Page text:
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Transparency and Brian Kelly
Posted by: Bryan Pick on Saturday, June 23, 2007

Dale beat me to the punch yesterday with a post about recordings of police officers. Radley Balko's article immediately reminded me of a non-fiction book I enjoyed by David Brin called The Transparent Society (subtitle: "Will Technology Force Us to Choose Between Privacy and Freedom?").

In his book, published back in 1998, Brin envisions a scene in which a police officer pulls over a young man for a traffic violation, and the officer is videotaping the event (as is increasingly common). He arrives at the car and asks the young man to exit the car, and the young man, suspicious of the heat, brings his own little camera to bear on the officer. Sound familiar?

Brin's scene doesn't end with the camera being confiscated and six more police officers showing up in an apparent attempt to intimidate the suspect. Instead, there's a sort of "video standoff" in which both parties are acutely aware that their actions are being recorded. The young man looks at the officer's badge and says, "Well, hello, Officer... 56467. What seems to be the problem?" The officer's video is transmitted straight to the precinct, and the young man's video is transmitted straight home to be recorded on his computer.

Place your bets about how the two parties will behave in this situation. You think the officer is going to overstep his bounds, or go by the book? Do you think the young man is going to do something stupid? If either of them do, what are the odds of getting away with it? And if other nearby citizens have their own cameras turned on the scene?

The point is, the presence of video cameras helps create mutual accountability. Police officers who conduct themselves properly will be vindicated by evidence of their professionalism if they're ever challenged, while bullies in uniform will be constrained by the ever-watchful eyes of video recorders. And with the arrival of smaller, cheaper, and higher-resolution cameras, this is going to be more and more common, so it's important that cases like this allow citizens to defend themselves and create that accountability for our public servants.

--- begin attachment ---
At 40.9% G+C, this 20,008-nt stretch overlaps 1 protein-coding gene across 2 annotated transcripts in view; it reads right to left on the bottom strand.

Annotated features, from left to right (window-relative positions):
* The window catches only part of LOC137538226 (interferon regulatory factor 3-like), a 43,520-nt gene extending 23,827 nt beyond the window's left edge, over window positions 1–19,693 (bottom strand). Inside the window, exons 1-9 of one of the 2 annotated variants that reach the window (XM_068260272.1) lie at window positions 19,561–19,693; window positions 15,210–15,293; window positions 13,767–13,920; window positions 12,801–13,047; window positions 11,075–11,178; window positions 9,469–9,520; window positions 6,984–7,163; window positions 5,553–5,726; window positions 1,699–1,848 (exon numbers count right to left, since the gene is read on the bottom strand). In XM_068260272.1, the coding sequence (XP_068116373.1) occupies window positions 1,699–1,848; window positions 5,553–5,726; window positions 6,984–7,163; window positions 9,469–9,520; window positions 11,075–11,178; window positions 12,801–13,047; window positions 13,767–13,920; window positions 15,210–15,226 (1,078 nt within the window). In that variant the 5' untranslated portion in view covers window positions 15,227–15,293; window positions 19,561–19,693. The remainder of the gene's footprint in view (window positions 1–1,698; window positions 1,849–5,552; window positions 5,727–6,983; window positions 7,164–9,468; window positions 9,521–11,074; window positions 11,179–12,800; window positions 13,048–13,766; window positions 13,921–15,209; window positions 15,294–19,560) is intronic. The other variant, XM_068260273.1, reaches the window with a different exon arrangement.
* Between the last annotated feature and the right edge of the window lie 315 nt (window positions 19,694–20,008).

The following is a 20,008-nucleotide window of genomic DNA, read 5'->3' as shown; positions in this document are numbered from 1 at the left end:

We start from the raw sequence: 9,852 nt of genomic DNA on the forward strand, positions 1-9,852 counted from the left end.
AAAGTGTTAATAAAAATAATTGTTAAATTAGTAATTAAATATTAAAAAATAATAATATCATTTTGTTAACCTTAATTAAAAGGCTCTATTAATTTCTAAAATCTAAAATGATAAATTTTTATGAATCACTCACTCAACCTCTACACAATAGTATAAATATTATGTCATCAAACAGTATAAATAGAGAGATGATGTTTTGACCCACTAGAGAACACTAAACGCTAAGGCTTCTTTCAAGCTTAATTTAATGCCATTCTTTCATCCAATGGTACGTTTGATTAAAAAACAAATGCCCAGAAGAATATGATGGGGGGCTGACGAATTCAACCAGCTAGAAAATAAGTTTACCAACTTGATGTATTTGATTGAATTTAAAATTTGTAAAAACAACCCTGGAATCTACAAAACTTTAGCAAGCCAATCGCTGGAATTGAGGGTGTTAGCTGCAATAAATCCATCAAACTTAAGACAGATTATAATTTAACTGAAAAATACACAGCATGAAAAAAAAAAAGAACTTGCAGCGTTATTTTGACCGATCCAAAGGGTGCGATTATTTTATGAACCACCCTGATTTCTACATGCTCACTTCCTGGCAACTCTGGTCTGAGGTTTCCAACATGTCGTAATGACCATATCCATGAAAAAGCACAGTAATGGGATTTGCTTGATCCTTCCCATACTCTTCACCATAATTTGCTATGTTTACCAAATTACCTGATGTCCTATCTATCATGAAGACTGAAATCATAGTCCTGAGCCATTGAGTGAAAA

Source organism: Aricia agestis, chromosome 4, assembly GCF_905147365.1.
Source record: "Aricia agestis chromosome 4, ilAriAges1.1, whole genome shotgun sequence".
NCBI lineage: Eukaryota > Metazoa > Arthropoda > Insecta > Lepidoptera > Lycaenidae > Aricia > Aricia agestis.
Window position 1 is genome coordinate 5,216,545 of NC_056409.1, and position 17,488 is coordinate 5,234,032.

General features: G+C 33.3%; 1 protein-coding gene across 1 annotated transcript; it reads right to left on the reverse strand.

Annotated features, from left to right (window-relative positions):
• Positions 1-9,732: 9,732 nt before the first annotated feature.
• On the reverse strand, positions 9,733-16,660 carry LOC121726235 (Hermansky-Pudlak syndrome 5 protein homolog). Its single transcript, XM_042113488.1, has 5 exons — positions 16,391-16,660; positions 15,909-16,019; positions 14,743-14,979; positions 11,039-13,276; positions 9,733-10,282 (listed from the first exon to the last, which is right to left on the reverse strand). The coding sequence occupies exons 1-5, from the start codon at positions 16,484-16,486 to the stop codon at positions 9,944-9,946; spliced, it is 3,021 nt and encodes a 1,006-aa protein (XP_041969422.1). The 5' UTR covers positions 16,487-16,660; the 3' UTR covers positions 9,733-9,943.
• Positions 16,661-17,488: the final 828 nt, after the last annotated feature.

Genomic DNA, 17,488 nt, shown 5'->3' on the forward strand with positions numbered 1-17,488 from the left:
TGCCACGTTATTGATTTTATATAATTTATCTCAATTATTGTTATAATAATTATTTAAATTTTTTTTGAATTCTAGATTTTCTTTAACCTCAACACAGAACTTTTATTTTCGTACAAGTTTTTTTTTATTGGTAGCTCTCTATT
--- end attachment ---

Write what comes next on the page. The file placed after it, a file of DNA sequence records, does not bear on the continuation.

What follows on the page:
On a related note: the ACLU is giving cameras and training to citizens of St. Louis for this very purpose. Seems like a fine idea.

I could go on about the benefit of video cameras, but I'll just conclude by saying, perhaps you're not familiar with Witness, which arms human rights groups with video cameras to document abuses. Check it out.
 
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You raise a good point. We hear a lot about Big Brother (government surveillance) but we’re witnessing the quiet rise of Little Brother, the offsetting power of citizens to monitor their government.

Maybe the Second Amendment should be updated to include cameras.

What if most people had a video camera going all the time, just as a safety precaution? Would the average criminal attack someone with a camera going, esp. if the video is being fed back to a remote location for secure storage? If data storage and transmission price trends continue, we could be there soon.
 
Written By: TallDave
URL: http://www.deanesmay.com
Let everybody tape... the more the merrier.

What will be interesting is which tape a jury will weigh more heavily if there’s a conflict, or something is heard on one tape and not another.